From the earliest of my school days at P.S. 72 in Maspeth, I was a well-behaved student, unlike the tough-guy Douglas Toth or weaselly Edward Weeks, who drove the teachers to distraction.

Eddie Weeks, of the notorious Weeks family, used to chew on his pencils, graphite and all. First Grade teacher, Mrs. Jones, incredulous, once asked him, “Don’t you ever get sick?” Of course, what was left unstated was her fervent hope that he would get sick and be absent from her class, for a few days at least, if there was a God in heaven. There was one instance when she was quietly bending down out of sight to search for a book on a lower shelf in the rear of the room’s library. The Toth and Weeks boys hadn’t noticed and, not seeing Mrs. Jones, assumed the class had been left unattended. They immediately jumped out of their seats and started to shout and bully their classmates. Mrs. Jones rose up like a Phoenix in a rage and the two delinquents finally got their comeuppance, for a change. The other children silently cheered. But I digress.

Whether it was because of, or in part, in spite of the fact that it wasn’t until Fifth Grade that my reading of the eye chart in the back of our classroom revealed that I was in dire need of corrective lenses, I couldn’t say. But what I can say is that wearing glasses from that time forward opened up a whole new world for me. During my waking hours I was wholly dependent on them. Seeing the scribblings on the blackboard suddenly had meaning – my God, there were words and numbers written there – the likes I had never realized before. I was able to participate in class discussions based on what I learned from those blackboard ciphers. My grades actually improved. Now, my 100% attendance awards meant something.

Years passed. My interests evolved. In college, I started to study photography under the tutelage of Gene Tulchin, Jay Maisel and Joel Meyerowitz. Some instructors said I had a “good eye,” the ultimate compliment. I could thank my glasses for that; without them the camera would be useless to me. Summers, I worked in a photography studio on Grand Avenue in Maspeth where I became proficient at reading negatives. Later, I would take my film to be processed and printed to my former employer’s lab. On one cold, dark winter’s evening, walking from my parked car, crossing the icy street toward the lab, it happened.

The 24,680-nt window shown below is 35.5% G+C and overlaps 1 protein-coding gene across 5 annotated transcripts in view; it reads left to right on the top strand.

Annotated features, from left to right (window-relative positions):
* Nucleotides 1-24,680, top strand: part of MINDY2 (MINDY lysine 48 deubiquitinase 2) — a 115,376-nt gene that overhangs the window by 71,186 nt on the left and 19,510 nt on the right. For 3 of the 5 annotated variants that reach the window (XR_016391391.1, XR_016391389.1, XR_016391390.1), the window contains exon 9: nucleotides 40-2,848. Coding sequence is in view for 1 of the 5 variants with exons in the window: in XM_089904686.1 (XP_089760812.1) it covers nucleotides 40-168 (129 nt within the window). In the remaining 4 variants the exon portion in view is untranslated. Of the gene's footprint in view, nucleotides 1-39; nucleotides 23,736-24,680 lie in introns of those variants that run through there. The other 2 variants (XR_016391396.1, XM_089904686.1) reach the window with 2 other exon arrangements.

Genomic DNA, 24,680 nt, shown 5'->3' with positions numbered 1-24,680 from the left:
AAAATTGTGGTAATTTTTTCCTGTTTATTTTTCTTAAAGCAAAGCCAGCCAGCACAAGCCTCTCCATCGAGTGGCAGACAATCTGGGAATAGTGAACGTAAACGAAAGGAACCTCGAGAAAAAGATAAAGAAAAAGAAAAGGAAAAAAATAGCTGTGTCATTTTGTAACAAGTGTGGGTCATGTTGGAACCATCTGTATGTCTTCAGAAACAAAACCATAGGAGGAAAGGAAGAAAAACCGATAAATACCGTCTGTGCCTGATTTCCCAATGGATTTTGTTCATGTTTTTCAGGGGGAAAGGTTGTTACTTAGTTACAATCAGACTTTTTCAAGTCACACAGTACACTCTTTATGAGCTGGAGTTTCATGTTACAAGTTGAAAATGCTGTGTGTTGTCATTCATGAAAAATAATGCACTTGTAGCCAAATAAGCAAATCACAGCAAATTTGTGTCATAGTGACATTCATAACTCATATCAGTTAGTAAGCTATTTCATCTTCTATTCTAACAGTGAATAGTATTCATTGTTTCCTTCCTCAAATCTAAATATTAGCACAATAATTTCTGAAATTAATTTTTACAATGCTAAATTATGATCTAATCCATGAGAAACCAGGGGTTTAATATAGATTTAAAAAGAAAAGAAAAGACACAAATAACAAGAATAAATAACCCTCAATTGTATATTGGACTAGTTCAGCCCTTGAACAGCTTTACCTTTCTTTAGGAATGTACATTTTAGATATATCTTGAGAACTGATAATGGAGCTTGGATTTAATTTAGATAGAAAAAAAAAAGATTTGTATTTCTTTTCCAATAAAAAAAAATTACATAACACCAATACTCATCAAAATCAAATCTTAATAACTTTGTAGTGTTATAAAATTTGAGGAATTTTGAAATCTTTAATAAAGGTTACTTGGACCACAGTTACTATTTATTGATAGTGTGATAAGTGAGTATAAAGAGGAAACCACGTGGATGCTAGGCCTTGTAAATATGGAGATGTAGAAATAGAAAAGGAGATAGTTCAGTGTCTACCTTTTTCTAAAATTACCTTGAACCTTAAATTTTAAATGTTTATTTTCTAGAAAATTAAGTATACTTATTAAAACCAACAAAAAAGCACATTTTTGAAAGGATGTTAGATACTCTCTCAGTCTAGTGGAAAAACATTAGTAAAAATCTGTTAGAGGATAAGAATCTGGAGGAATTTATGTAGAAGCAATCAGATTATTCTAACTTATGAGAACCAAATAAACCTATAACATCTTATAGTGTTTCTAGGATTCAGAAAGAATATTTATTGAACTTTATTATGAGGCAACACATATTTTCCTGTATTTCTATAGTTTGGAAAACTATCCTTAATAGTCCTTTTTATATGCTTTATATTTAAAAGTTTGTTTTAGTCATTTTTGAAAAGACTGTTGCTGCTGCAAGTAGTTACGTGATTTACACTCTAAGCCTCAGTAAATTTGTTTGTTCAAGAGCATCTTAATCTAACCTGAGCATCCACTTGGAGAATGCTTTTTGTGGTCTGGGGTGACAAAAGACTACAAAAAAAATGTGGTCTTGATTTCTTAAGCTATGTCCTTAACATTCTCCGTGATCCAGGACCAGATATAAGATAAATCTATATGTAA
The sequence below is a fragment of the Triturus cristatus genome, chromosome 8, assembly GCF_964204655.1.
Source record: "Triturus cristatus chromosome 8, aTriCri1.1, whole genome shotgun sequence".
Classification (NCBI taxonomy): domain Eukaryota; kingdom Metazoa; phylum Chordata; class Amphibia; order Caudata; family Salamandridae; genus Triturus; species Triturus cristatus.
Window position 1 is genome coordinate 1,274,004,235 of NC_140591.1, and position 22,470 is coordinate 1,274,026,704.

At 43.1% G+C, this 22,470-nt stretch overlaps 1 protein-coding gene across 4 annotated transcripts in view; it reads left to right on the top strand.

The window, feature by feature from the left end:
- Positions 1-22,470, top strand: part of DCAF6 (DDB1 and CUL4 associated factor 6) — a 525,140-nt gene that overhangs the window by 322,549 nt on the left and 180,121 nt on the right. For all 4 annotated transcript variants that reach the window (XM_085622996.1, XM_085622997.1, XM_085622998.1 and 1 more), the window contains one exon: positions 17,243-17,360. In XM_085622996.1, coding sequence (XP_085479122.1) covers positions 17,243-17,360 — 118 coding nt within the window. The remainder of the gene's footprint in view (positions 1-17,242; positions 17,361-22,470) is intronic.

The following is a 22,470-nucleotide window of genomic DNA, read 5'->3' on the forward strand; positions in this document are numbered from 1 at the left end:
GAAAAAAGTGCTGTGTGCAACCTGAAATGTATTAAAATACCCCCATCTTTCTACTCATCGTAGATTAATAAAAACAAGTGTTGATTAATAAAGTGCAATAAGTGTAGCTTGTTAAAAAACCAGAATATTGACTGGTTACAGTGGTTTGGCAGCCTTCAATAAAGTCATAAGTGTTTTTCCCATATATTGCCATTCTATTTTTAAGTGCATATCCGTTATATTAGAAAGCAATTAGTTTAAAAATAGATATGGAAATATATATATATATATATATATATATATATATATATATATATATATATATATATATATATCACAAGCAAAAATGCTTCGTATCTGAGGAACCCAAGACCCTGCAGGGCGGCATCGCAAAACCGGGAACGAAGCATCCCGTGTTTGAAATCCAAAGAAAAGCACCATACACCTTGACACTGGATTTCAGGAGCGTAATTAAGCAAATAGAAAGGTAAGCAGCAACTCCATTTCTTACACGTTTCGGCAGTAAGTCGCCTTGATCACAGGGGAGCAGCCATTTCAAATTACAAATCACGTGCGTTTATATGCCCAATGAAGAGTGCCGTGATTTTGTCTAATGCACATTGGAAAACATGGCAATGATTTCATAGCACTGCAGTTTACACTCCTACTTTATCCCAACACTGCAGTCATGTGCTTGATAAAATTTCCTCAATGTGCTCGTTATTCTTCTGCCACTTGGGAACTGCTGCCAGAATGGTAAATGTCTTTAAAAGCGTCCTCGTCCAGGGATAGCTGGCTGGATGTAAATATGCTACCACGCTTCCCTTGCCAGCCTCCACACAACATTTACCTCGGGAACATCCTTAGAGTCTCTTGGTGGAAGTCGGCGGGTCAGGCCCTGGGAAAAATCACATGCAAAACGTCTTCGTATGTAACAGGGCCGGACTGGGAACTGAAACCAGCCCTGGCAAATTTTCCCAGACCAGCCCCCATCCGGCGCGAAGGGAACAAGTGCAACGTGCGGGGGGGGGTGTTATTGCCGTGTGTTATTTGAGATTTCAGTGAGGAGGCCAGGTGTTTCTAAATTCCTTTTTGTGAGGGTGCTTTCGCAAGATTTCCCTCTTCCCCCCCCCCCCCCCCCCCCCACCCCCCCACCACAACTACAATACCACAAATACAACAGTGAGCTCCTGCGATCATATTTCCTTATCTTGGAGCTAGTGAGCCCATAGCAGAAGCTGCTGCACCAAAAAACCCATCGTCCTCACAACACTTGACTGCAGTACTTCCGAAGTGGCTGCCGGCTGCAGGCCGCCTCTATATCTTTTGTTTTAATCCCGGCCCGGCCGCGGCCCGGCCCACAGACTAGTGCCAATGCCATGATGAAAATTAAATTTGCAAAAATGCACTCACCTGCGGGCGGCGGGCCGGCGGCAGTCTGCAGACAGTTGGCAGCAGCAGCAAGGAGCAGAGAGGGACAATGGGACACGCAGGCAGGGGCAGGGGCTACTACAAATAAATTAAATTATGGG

Stepping out from between parked cars into the middle of the street, I lost my footing, slipping on the ice. During my less than graceful, acrobatic fall through the air, my glasses went flying away from me. But where? On my hands and knees I slid on the macadam searching all around me for my glasses. They could be right there staring me in the face, but without them, I saw nothing. A car was suddenly moving toward me. This was alarming. With my blurred, impaired vision, I hoped the driver could see me better than I could see him. And what if he drove over my glasses, crushing them? I waved my arms furiously, with the dual purpose of avoiding getting hit and saving my precious glasses. Thankfully, the car slowed down to a stop and with the aid of its headlights I recovered the spectacles to my great relief and carefully re-established my footing. A horrific end was averted and I gained a new-found respect and appreciation for sight. Now, every time I press the shutter button I think – How wondrous!